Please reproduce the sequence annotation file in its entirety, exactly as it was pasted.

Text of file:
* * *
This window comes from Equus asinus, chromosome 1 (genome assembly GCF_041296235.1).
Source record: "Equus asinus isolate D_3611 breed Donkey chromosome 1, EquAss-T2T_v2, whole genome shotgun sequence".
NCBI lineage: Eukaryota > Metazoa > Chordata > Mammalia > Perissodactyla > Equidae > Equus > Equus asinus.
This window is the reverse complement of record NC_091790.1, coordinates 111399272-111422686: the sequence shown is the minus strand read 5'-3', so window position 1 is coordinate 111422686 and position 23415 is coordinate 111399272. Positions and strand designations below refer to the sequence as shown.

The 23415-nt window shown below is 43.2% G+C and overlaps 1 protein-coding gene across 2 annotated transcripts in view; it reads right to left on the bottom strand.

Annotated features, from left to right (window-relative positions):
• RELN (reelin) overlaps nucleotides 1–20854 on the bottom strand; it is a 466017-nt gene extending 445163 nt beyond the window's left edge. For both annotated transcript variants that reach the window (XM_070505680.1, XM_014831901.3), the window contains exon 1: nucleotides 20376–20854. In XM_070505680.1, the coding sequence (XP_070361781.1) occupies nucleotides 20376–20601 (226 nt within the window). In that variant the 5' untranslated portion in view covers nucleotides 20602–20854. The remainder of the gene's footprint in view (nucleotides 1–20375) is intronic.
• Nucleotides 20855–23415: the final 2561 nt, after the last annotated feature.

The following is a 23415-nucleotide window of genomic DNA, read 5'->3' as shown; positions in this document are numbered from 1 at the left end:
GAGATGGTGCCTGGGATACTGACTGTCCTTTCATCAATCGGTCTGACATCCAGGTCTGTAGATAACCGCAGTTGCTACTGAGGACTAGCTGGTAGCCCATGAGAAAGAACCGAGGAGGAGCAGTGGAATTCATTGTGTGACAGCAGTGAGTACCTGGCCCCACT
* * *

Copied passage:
This window comes from Equus asinus, chromosome 1 (genome assembly GCF_041296235.1).
Source record: "Equus asinus isolate D_3611 breed Donkey chromosome 1, EquAss-T2T_v2, whole genome shotgun sequence".
NCBI lineage: Eukaryota > Metazoa > Chordata > Mammalia > Perissodactyla > Equidae > Equus > Equus asinus.
This window is the reverse complement of record NC_091790.1, coordinates 111399272-111422686: the sequence shown is the minus strand read 5'-3', so window position 1 is coordinate 111422686 and position 23415 is coordinate 111399272. Positions and strand designations below refer to the sequence as shown.

The 23415-nt window shown below is 43.2% G+C and overlaps 1 protein-coding gene across 2 annotated transcripts in view; it reads right to left on the bottom strand.

Annotated features, from left to right (window-relative positions):
• RELN (reelin) overlaps nucleotides 1–20854 on the bottom strand; it is a 466017-nt gene extending 445163 nt beyond the window's left edge. For both annotated transcript variants that reach the window (XM_070505680.1, XM_014831901.3), the window contains exon 1: nucleotides 20376–20854. In XM_070505680.1, the coding sequence (XP_070361781.1) occupies nucleotides 20376–20601 (226 nt within the window). In that variant the 5' untranslated portion in view covers nucleotides 20602–20854. The remainder of the gene's footprint in view (nucleotides 1–20375) is intronic.
• Nucleotides 20855–23415: the final 2561 nt, after the last annotated feature.

The following is a 23415-nucleotide window of genomic DNA, read 5'->3' as shown; positions in this document are numbered from 1 at the left end:
GAGATGGTGCCTGGGATACTGACTGTCCTTTCATCAATCGGTCTGACATCCAGGTCTGTAGATAACCGCAGTTGCTACTGAGGACTAGCTGGTAGCCCATGAGAAAGAACCGAGGAGGAGCAGTGGAATTCATTGTGTGACAGCAGTGAGTACCTGGCCCCACT